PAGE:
Like Eliza­beth War­ren, Fein­gold would be able to rally pro­gress­ives around his cam­paign but he could po­ten­tially have more ap­peal to male voters, a demo­graph­ic where the party has got­ten crushed in the Obama era. Un­like Clin­ton (and War­ren), Fein­gold took a lone stand for same-sex mar­riage in 2006, when most elec­ted Demo­crats op­posed such le­gis­la­tion. He’s been a long­time crit­ic of out­side groups’ cam­paign spend­ing, which has been a ral­ly­ing cry for lib­er­al Demo­crats in the age of the su­per PAC.

Fein­gold has al­ways marched to the beat of his own drum, and it would be hard to see him pre­vail­ing over the bet­ter-or­gan­ized Clin­ton. But he could per­suas­ively as­sert he was ahead of the curve on the is­sues an­im­at­ing today’s Demo­crat­ic Party, a power­ful ar­gu­ment for the grass­roots base. In­deed, he’d be in a situ­ation sim­il­ar to that of an­oth­er re­form-minded former Demo­crat­ic sen­at­or, Bill Brad­ley, who chal­lenged a sit­ting vice pres­id­ent and nearly won the New Hamp­shire primary.

5. Mis­souri Gov. Jay Nix­on

Win­ning two terms in an in­creas­ingly Re­pub­lic­an red state — he ran 9 points ahead of Obama in 2008 and 11 points ahead in 2012 — Nix­on is one of the most ac­com­plished Demo­crat­ic gov­ernors in the coun­try. The Kan­sas City Star‘s Steve Kraske dubbed Nix­on the “Teddy Roosevelt of Mis­souri — vig­or­ous, a cham­pi­on of the out­doors, con­stantly tour­ing all corners of the state more than any chief ex­ec­ut­ive in state his­tory.” He worked with Re­pub­lic­ans to pass com­pre­hens­ive jobs le­gis­la­tion, cut spend­ing, and passed ahead-of-the-curve le­gis­la­tion in­centiv­iz­ing col­lege gradu­ates to spe­cial­ize in high-de­mand health care fields. Nix­on won high praise for his hand­ling of the af­ter­math of the tor­nadoes that dev­ast­ated Joplin. And he’s won over some so­cial con­ser­vat­ives by al­low­ing re­stric­tions on late-term abor­tions and re­du­cing the age for res­id­ents to pur­chase a con­cealed-weapons per­mit. But he’s also ex­pan­ded Medi­caid and fo­cused on boost­ing spend­ing for edu­ca­tion.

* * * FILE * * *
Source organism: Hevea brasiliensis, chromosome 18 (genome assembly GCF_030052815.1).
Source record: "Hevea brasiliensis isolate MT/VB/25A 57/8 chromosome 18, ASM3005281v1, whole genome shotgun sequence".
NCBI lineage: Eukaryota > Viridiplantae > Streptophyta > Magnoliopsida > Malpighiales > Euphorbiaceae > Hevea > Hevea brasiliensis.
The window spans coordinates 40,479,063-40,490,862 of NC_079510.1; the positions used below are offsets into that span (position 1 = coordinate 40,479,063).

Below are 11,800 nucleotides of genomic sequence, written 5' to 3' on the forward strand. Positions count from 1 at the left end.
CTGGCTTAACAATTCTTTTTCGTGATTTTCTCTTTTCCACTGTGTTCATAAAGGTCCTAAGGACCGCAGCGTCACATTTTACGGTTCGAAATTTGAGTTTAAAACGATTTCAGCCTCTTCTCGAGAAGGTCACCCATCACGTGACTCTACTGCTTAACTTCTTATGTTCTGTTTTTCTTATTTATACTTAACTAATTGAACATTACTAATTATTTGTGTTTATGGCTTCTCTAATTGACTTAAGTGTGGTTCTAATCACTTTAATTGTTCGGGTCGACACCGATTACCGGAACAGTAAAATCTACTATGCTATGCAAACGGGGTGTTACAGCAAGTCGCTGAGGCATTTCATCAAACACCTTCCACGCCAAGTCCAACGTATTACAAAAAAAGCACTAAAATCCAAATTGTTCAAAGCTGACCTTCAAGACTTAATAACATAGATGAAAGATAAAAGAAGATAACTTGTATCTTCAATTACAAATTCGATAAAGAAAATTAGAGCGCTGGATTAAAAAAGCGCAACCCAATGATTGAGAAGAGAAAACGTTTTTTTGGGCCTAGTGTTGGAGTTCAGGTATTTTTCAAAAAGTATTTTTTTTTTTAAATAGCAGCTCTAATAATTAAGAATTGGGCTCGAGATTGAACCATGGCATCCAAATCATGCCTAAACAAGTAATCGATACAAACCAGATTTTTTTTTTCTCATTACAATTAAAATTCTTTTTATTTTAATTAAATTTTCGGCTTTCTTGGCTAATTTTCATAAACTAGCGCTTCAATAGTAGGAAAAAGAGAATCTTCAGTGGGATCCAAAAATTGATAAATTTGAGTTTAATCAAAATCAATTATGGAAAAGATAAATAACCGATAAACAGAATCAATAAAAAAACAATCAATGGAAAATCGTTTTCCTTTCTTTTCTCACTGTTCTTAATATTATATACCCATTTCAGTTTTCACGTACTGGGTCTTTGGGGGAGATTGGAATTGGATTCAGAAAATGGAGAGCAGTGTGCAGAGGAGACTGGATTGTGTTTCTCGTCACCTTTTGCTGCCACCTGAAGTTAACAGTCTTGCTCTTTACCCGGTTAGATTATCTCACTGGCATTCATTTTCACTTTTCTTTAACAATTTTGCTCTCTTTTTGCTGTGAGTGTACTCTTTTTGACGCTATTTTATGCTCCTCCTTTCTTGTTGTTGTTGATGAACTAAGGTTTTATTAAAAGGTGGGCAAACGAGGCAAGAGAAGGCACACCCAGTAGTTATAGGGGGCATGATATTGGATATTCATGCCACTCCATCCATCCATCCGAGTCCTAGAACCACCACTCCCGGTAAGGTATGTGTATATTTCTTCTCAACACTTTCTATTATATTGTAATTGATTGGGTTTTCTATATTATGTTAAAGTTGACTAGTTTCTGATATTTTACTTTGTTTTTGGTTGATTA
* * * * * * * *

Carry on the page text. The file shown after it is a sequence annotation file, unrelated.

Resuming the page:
In short, his po­s­i­tions on so­cial is­sues would prob­ably be un­ten­able in today’s Demo­crat­ic Party, where mod­er­ates are be­com­ing as ex­tinct as their coun­ter­parts in the Re­pub­lic­an Party. And Nix­on has shown no in­terest in na­tion­al of­fice, know­ing the near-in­sur­mount­able chal­lenges he’d face in a primary.

In 1992, when Demo­crats nom­in­ated a cent­rist South­ern gov­ernor as their pres­id­en­tial nom­in­ee, it was a move born out of weak­ness, with party lead­ers des­per­ately seek­ing to mod­er­ate their im­age and ini­tially hold­ing little hope they could oust the sit­ting pres­id­ent. At the on­set of the primary, the field was wide open, with the party’s biggest-name con­tenders (Mario Cuomo, Al Gore) opt­ing not to run. The situ­ation could well be re­versed in 2016: Demo­crats act­ing like they’re in a stronger po­s­i­tion than the real­ity, opt­ing for a coron­a­tion in­stead of a con­tested primary, and ig­nor­ing the polit­ic­al lo­gic of nom­in­at­ing an elect­able mod­er­ate out­sider who can ex­pand the party’s co­ali­tion. In 1992’s more ideo­lo­gic­ally di­verse Demo­crat­ic Party, Nix­on would be at the top of many Demo­crat­ic wish lists. But we’re still stuck in Clin­ton­world.